Mishnah Insights: Spiritual Cleanliness

Mishnah Daily Study: Berachos 3:4-5


In regard to prayer and study, in that order, to what extent is spiritual purity required? The Mishnah addresses this question in specific terms, while I will attempt to draw a broader perspective. Various views range from distancing oneself from prayer and study, until one has become spiritually cleansed (through immersion in water), thus freeing his conscience from guilt, versus permitting oneself to engage in prayer and study in a less direct manner, such as forming the words of prayer in one’s mind, and studying without reading aloud, even before immersion.

I ask myself, what is the concern at hand, in regard to engaging in prayer or study, with unclean hands (see Psalm 24:4)? Perhaps, because G-d is a consuming fire, as is mentioned elsewhere, so that if we approach Him in a condition less than pure, or a state of mind that is not reconciled to Him, we risk the occurrence of having our soul singed. Thus, approaching G-d in an unworthy manner, could have the effect of bringing judgment upon ourselves (G-d forbid).

Moreover, both prayer and study require concentration; so, so the soul needs to be recollected, in order to engage in these meaningful spiritual activities. This is not to say, that we can not approach G-d in our unworthiness, and ask Him to cleanse us. Rather, the traditional times of prayer and study that we are accustomed to would be diminished in their effectiveness, if we are still wallowing in the dirt of our aveiros (transgressions).

In the time of King Solomon, a large vessel made of brass, described as a “molten sea” was placed on twelve oxen, also cast of brass, placed in proximity to the entrance of the Beis HaMikdash or Temple. The waters contained therein were for purification. Before we enter into dialogue with G-d, we need to cleanse our hearts through teshuvah (repentance).

Reflections on a Bris

It’s the middle of the week, two days after Chanukah, one day after the memorial of my father’s transition, according to the Gregorian calendar. I attended a bris this afternoon at the local shul. While standing silently in the last row of a small sanctuary, during the proceedings, with the sunlight streaming through the windows, and the pensive quality of my thoughts, it seemed as if angels were gathered at this auspicious moment. Otherwise, since I had awoken at 1:00 a.m. this morning, and only dozed off for a brief rest at my desk, later in the morning, perhaps, because of lack of sleep, my imagination took flight and fancy, within the realm of the spiritual.

When the infant was named, seemingly so, after a prominent rebbe, I thought of the continuity of tradition across the generations. How my own great great grandfather, who my father is named after, studied under a Chassidic rabbi in Poland, Rabbi Perlow, who passed away in 1943. And, so, not only was the Chassidic heritage broken when my great grandfather immigrated to the U.S.; rather, also, that specific line of chassidism was interrupted; although, Rabbi Schneebalg continued the line of Bolechover Chassidism into the current century. Regardless, the personal connection for me is one only recently resurrected, so to speak, in the dark recesses of my mind, where memories persist, despite the conflagration of the Shoah.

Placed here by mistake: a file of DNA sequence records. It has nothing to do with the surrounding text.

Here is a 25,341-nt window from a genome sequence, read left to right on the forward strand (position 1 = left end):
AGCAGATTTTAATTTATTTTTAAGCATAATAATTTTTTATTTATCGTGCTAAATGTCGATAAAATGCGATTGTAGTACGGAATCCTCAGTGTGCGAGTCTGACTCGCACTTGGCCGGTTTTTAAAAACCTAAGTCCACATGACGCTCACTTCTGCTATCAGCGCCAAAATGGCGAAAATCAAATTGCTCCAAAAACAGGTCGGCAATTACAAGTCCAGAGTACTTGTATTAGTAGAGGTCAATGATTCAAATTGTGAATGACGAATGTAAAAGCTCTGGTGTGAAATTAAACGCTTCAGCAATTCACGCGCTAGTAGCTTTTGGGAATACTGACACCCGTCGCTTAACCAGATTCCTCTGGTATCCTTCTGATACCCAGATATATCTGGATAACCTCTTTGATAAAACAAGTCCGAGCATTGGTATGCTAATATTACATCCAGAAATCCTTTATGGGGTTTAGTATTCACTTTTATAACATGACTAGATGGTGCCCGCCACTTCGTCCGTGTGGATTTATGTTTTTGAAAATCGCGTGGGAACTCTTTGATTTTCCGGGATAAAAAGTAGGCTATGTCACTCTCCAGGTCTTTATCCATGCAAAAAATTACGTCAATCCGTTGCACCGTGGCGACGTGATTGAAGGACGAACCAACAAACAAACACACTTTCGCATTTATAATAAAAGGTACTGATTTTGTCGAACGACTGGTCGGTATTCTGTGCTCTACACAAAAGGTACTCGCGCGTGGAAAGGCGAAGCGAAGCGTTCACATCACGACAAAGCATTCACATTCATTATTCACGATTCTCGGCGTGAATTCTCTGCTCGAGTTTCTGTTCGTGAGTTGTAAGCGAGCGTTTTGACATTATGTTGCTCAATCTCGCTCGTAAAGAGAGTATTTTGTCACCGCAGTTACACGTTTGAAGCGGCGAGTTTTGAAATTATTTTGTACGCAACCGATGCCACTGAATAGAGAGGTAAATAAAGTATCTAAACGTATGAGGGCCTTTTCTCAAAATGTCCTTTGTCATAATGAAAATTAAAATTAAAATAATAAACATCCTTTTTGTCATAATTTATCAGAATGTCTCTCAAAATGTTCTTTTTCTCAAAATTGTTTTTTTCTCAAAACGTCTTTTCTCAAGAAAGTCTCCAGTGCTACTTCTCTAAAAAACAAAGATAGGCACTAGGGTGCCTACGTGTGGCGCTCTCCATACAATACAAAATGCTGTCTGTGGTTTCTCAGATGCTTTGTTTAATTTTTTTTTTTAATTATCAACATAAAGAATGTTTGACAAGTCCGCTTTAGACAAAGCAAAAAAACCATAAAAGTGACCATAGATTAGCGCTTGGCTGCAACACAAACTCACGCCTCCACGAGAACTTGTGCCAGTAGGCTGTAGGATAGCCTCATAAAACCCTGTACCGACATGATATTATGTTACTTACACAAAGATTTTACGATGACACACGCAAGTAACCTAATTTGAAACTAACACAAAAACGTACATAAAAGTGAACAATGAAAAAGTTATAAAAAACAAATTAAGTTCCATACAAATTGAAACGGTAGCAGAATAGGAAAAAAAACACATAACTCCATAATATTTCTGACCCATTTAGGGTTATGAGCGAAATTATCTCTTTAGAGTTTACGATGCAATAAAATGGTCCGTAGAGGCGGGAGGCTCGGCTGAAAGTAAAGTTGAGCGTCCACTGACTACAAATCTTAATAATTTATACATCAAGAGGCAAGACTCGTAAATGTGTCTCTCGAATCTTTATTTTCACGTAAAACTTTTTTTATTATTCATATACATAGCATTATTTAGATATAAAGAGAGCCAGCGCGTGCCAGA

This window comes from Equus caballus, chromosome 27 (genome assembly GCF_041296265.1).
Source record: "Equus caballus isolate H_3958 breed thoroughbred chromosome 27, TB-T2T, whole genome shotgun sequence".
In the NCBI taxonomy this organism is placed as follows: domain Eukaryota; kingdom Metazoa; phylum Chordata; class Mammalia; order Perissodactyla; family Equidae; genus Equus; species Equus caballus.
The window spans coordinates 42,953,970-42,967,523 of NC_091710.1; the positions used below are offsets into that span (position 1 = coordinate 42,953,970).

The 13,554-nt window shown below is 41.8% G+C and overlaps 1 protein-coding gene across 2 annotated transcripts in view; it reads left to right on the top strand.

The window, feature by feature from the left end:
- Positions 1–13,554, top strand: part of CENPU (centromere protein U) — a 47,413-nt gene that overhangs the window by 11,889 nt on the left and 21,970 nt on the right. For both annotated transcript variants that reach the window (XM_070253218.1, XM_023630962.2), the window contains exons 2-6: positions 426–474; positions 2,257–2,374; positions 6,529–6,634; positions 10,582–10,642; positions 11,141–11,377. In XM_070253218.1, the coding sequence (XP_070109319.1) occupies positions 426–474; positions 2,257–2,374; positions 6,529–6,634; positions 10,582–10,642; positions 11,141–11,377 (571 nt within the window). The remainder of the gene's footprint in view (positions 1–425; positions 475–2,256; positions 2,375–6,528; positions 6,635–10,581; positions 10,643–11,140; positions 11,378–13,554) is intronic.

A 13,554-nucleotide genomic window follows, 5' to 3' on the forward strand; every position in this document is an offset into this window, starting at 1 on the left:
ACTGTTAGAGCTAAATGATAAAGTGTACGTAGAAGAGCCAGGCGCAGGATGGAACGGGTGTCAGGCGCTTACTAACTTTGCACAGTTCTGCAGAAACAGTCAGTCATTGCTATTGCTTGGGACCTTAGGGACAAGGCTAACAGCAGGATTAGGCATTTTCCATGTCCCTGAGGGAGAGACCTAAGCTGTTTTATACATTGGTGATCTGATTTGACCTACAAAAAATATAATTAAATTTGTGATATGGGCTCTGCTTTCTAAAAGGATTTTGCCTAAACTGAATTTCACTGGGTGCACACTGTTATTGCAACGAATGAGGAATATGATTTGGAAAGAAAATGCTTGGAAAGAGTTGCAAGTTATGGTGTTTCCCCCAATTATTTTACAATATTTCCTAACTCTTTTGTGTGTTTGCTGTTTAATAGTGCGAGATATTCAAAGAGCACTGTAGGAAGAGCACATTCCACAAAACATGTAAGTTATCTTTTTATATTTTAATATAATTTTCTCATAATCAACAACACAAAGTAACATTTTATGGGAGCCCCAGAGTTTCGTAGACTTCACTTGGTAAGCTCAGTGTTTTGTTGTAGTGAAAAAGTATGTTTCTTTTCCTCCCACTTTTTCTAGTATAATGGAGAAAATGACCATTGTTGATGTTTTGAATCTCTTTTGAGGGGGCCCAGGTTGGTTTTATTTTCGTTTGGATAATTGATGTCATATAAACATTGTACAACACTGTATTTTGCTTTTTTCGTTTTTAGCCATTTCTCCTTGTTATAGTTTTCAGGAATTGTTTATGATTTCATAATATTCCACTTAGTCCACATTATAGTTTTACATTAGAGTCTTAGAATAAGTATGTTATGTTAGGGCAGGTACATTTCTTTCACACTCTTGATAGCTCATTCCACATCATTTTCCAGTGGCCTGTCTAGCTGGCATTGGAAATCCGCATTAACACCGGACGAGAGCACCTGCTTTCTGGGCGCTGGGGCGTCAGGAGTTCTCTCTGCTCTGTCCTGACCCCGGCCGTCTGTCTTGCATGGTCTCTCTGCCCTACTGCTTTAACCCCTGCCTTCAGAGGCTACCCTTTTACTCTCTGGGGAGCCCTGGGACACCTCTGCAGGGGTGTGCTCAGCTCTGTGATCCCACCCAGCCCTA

When the infant was ceremoniously brought into the sanctuary, he was placed on a white pillow, wrapped in a bundle, and carried by the presiding rabbi. This occurred after everyone present was asked to stand, and remain standing for the entire proceedings. How apropos, I thought, for the infant to be honored as if being brought as an offering unto H’Shem; for, surely, the intent is for the newly born member of the Jewish people to “offer himself” as a soul committed to the observance of G-d’s commandments in every aspect of his life; and, he will be brought up with that intent. Within the framework of the religious family that he was born into, the customs of our ancestors are preserved, in addition to G-d’s commandments.

heirloom

An unmeasured amount of blessings,

found within these two leather boxes;

a treasure beyond compare to things,

discarded after wear & tear, and disuse.

My tefillin contain the keys to life,

divinely-inspired words for my heart,

to contemplate, while setting aside strife;

and permit my soul to regain its art.

These pearls of lasting value,

bestowed upon me by my mother,

after my father’s transition to shomayim,

so that I can carry on the sacred task.

How many generations were these passed

down from father to son, until I received

them at last, that wearing them might mend

my fractured soul, and renew my strength?

Every morning before sunrise, I bind

the leather straps seven times around my arm;

and, place the second box upon my head,

carefully above the hairline, according to halacha –

a repository of tradition, to safeguard my faith.

Tradition & Remembrance

Halloween, traditionally known as All Hallow’s Eve was originally a solemn vigil that preceded All Hallow’s Day (All Saints Day) on November 1st. Although, apparently, there were pagan origins to the day itself, before the Church’s innovation, for Western civilization in Europe, the day connoted respect for the dead, within a traditional Christian framework. Therefore, having superseded the pagan origins, the intent was to prepare for the remembrance of the saints the next day, as well as all of the departed souls, remembered on All Soul’s Day (November 2nd). It was believed that prayers could be offered on behalf of the dead who were in purgatory, that they might eventually be freed in order to make their ascent to Heaven.